Everyone I know is always trying to find good tips to get more done at work. Even though we constantly seek out ways to be efficient, for many it's very much like a New Year's resolution in that it's doomed to fail because we can't stick with it.
Here are some examples of easy ways to be more productive at work. Maybe they don't fit into your personal strategy, but learning from failures is a great way to figure out your own productivity style.
- Digitize Your To-Do List
I use a Chrome browser app called Momentum. Not only is it visually stunning, but it can be personalized and has basic info like weather, quote-of-the-day, custom links, and daily focus. Best of all, a simple to-do list is included. Each time you open your browser, Momentum is there to remind you of what is going on.
- Embrace Automation
Our customers know that automating communication to large groups of people can give you lots of time back in your day. There are a ton of really unique tools that let even the novice tech enthusiast embrace automation. IFTTT is a great service that lets you connect existing services and apps. From automating backups to delivering reports, IFTTT has it all.
- Talk Less, Listen More
If you added up all of the time that you spend talking about things that aren't helping you be productive you would get back a lot of time. Plus, your co-workers will find you to be more understanding of them.
- Avoid Immediate Responses to Email & Chat
For me, this is one tip that really makes a difference. Resist the urge to respond immediately as it simply distracts you from your current focus. With today's tech, you can quickly glance at notifications to get a preview of the message and unless it is really urgent, it can wait.
- Schedule Work Sessions
For years now I've used this to make sure I get work done. I'll block an hour on my calendar for a "work session" and retreat to an isolated meeting room with my headphones. I close my email and chat, leave my phone in my pocket, and put my head down and focus. I get more done in that hour than most of the day in some cases.
- Avoid Rush Hour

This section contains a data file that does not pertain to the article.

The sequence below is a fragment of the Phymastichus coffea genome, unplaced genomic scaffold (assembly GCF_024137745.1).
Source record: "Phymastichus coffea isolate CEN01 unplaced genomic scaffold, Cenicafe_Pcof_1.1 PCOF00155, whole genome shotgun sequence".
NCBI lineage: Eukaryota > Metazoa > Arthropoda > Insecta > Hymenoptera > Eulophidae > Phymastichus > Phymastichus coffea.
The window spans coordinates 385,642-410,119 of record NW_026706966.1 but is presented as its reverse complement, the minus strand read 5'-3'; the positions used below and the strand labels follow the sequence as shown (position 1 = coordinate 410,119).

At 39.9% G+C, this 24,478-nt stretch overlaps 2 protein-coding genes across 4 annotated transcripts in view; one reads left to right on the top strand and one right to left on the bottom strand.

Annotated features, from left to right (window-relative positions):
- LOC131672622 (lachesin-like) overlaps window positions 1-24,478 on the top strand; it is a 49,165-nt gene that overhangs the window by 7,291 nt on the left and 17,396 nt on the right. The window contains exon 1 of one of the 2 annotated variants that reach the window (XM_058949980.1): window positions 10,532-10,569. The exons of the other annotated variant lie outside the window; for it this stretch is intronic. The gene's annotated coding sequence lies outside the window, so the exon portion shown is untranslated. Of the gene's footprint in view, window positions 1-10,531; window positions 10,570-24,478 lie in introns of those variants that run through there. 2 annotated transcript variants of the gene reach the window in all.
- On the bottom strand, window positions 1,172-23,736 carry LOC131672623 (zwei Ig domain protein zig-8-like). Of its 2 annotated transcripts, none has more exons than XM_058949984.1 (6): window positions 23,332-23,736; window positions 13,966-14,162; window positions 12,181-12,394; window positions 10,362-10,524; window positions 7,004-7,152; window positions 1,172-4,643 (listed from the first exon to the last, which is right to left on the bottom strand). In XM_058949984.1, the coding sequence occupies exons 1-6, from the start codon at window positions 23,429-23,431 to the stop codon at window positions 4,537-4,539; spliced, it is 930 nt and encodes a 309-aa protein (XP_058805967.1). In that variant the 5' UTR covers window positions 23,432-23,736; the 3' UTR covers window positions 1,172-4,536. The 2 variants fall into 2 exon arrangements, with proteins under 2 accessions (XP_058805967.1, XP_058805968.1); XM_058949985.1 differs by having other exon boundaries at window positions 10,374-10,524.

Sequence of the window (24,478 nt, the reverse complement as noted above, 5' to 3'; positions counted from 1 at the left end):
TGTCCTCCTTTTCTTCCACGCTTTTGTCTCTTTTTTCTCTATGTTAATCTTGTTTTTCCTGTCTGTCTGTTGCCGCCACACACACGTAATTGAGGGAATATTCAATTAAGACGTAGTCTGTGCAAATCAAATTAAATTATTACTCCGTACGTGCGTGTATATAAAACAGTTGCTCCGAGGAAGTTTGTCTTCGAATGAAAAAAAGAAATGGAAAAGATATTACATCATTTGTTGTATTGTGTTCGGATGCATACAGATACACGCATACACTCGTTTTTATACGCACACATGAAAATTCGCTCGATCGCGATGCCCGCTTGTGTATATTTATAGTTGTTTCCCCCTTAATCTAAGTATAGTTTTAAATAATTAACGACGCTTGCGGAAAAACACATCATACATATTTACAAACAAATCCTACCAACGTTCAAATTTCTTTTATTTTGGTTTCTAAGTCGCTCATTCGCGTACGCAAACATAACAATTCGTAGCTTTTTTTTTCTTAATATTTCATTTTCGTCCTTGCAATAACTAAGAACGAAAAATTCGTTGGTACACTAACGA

This one has multiple benefits like lower stress levels and shorter commutes - but the real value is in being at the office when everyone else isn't. Simply put, the fewer co-workers around you means less distractions and interruptions. Arrive an hour before everyone gets in, or stay an hour later. That being said, don't do both - wearing yourself out isn't productive.
- Question Time Consuming Tasks
I'm often guilty of putting my head down and plowing through tasks. It's likely something to do with growing up in a small farm town and having to do a lot of hard work as a kid. While it might be tempting to "just do it yourself", these tasks often repeat themselves and identifying which ones take longer, and more importantly - why they take longer, will result in a lot more productivity in the long run.
- Take a Break!
When you feel stuck, are in a rut, or sluggish - you need to take a break. It has become way too easy to skip lunch, eat at our desk, or not take breaks. This is a huge mistake. The science behind taking breaks is pretty clear, you need to get out of the office and fully shut off.
- Clearly Define Priorities
You can't remain focused unless you have clearly defined priorities. Most people think they know what needs to be done on a daily basis, but taking the time at the start of each day to think through your tasks and develop a strategy can make all the difference in the world. How long will this take? How important is that? Ask yourself questions, and write down your goals.
Product Managers and Engineers often hold "retrospectives" after a sprint is completed as part of an agile methodology. This is a good process that everyone should practice whether individually or as a team. At the end of each day or week, sit down and review how things went. Did you accomplish what you wanted? What got in your way? What could you do to improve next time? These questions will ensure you stay on a path to productivity self-improvement.
In conclusion, I don't think there is a silver bullet for productivity. Having worked in both large and small companies, and having worked from a home office - I've been forced to figure out what works for me. I hope these tips help you and would love to hear what tips or tools work for you.